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Meanwhile, inflation data will be published in Norway and Denmark on Monday and Sweden on Friday, all of which will inform officials on how alarmed they need to be about consumer prices. 

Russian data on Tuesday will likely show if the current-account surplus shrank further in the second quarter after a prior slump of more than $51 billion compared with a year earlier, driven by international sanctions.

Among rate decisions in the wider region: 

  • The Bank of Israel is expected to keep its base rate at 4.75% on Monday with inflation having slowed this year, though Morgan Stanley forecasts a hike.
  • Two days later, the National Bank of Serbia’s decision may feature a tough call as policymakers weigh whether to match tightening elsewhere after already delivering a surprise rate hike last month.
  • On Friday, rate-setters in Angola may increase borrowing costs to rein in inflation that’s likely to be kept elevated by a government decision to stop defending the kwanza and to cut gasoline subsides.
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Around the African continent, consumer-price data will be in focus. Inflation in Egypt due Monday, probably accelerated to 35% last month from 32.7% in May. 

Later in the week, Nigeria’s measure is expected to have surged to about 30% from 22.4%, fueled by the recent scrapping of fuel subsidies and the sharp depreciation of the naira.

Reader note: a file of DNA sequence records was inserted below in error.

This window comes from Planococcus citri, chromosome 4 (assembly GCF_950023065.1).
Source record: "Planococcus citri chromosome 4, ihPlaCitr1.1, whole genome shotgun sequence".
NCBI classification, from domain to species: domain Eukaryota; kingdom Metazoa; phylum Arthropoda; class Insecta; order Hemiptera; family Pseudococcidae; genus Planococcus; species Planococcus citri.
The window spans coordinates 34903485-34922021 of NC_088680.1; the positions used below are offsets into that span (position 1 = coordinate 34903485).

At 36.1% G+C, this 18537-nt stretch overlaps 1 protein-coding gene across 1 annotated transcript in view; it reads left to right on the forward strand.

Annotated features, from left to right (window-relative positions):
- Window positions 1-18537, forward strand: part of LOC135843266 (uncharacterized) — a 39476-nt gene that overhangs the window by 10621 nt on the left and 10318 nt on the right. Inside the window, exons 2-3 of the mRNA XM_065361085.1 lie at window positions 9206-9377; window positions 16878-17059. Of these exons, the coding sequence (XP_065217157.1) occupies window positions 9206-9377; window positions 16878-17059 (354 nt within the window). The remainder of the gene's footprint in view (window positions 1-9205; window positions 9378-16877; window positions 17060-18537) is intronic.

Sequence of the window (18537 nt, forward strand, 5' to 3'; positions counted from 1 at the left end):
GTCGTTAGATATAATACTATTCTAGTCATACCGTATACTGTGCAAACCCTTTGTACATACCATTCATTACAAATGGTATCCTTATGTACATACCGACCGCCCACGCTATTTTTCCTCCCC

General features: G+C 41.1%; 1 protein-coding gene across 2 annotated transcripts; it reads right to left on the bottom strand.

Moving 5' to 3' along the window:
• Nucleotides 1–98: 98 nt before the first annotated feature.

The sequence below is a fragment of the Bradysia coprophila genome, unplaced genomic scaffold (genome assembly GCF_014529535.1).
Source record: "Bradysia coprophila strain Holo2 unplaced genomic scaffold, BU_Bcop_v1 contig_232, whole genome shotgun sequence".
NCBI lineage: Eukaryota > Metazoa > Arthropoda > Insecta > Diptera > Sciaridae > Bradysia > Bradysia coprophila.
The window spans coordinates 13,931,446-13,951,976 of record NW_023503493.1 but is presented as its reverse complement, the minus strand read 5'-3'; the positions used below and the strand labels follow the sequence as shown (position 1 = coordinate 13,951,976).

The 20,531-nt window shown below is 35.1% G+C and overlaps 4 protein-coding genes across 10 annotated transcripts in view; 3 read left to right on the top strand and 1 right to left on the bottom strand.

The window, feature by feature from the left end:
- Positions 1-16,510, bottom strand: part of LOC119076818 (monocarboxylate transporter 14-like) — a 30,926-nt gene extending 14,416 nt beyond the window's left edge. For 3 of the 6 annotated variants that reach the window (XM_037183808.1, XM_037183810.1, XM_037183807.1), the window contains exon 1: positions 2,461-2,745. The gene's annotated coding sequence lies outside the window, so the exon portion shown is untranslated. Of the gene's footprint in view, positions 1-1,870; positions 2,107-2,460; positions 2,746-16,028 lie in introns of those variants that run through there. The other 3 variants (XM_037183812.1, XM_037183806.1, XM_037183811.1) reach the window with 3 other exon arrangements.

• For more, read Bloomberg Economics’ full Week Ahead for EMEA

Latin America

Much-watched central bank surveys of economists and traders in Brazil and Chile get the week rolling.

Consumer price data out of Colombia should show inflation slowed for a third month in June, though the pace of disinflation has so far been modest and core readings had yet to peak through May.

Analysts surveyed by Bloomberg see consumer price increases there easing to 9.5% by year-end, with Banco de la República beginning to cut interest rates in the fourth quarter.

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In Argentina, the June consumer prices report may show pressures moderated at the margins, with the monthly figure slowing from May’s 7.8% result to leave the annual figure short of 120%. The readings may persuade the central bank to keep the key interest rate at 97% this week.

Disinflation in Peru is gathering pace but the central bank is highly unlikely to begin cutting the key rate from the current 7.75% in the coming week. 

In Brazil, the June consumer price print is expected to fall below the central bank’s 3.25% target.

If the data come in as expected, Banco Central do Brasil, led by Roberto Campos Neto, will go into its Aug. 1-2 meeting with some room for maneuver while also facing considerable political pressures to go big.

  • For more, read Bloomberg Economics’ full Week Ahead for Latin America

—With assistance from Monique Vanek, Robert Jameson, Stephen Wicary and Paul Jackson.